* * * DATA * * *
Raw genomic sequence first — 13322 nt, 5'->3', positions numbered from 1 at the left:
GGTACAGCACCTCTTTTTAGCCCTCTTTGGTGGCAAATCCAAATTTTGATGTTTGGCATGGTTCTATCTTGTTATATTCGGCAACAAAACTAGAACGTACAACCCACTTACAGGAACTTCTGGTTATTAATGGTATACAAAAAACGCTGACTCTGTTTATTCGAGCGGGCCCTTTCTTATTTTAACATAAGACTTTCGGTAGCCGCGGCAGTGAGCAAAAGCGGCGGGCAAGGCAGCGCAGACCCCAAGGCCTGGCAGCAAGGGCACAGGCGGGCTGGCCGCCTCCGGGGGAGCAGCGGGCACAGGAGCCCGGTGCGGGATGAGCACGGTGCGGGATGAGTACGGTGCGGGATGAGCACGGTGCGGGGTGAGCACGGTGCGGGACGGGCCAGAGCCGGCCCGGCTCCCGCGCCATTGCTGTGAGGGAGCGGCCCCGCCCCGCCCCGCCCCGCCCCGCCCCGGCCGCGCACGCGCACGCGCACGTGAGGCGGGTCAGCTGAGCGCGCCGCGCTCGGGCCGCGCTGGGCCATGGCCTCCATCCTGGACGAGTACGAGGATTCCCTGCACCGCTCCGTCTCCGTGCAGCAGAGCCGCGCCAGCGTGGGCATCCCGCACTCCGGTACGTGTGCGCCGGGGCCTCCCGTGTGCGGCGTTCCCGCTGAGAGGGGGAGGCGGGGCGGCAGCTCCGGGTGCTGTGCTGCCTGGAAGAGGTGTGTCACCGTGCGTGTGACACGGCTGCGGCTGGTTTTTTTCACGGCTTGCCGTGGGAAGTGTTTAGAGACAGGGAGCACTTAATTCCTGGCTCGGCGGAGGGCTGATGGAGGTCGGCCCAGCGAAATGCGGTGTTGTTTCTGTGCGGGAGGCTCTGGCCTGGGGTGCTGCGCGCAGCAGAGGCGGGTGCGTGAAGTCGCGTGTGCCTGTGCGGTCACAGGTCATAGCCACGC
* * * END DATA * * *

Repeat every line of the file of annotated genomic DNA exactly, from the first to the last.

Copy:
Raw genomic sequence first — 13322 nt, 5'->3', positions numbered from 1 at the left:
GGTACAGCACCTCTTTTTAGCCCTCTTTGGTGGCAAATCCAAATTTTGATGTTTGGCATGGTTCTATCTTGTTATATTCGGCAACAAAACTAGAACGTACAACCCACTTACAGGAACTTCTGGTTATTAATGGTATACAAAAAACGCTGACTCTGTTTATTCGAGCGGGCCCTTTCTTATTTTAACATAAGACTTTCGGTAGCCGCGGCAGTGAGCAAAAGCGGCGGGCAAGGCAGCGCAGACCCCAAGGCCTGGCAGCAAGGGCACAGGCGGGCTGGCCGCCTCCGGGGGAGCAGCGGGCACAGGAGCCCGGTGCGGGATGAGCACGGTGCGGGATGAGTACGGTGCGGGATGAGCACGGTGCGGGGTGAGCACGGTGCGGGACGGGCCAGAGCCGGCCCGGCTCCCGCGCCATTGCTGTGAGGGAGCGGCCCCGCCCCGCCCCGCCCCGCCCCGCCCCGGCCGCGCACGCGCACGCGCACGTGAGGCGGGTCAGCTGAGCGCGCCGCGCTCGGGCCGCGCTGGGCCATGGCCTCCATCCTGGACGAGTACGAGGATTCCCTGCACCGCTCCGTCTCCGTGCAGCAGAGCCGCGCCAGCGTGGGCATCCCGCACTCCGGTACGTGTGCGCCGGGGCCTCCCGTGTGCGGCGTTCCCGCTGAGAGGGGGAGGCGGGGCGGCAGCTCCGGGTGCTGTGCTGCCTGGAAGAGGTGTGTCACCGTGCGTGTGACACGGCTGCGGCTGGTTTTTTTCACGGCTTGCCGTGGGAAGTGTTTAGAGACAGGGAGCACTTAATTCCTGGCTCGGCGGAGGGCTGATGGAGGTCGGCCCAGCGAAATGCGGTGTTGTTTCTGTGCGGGAGGCTCTGGCCTGGGGTGCTGCGCGCAGCAGAGGCGGGTGCGTGAAGTCGCGTGTGCCTGTGCGGTCACAGGTCATAGCCACGC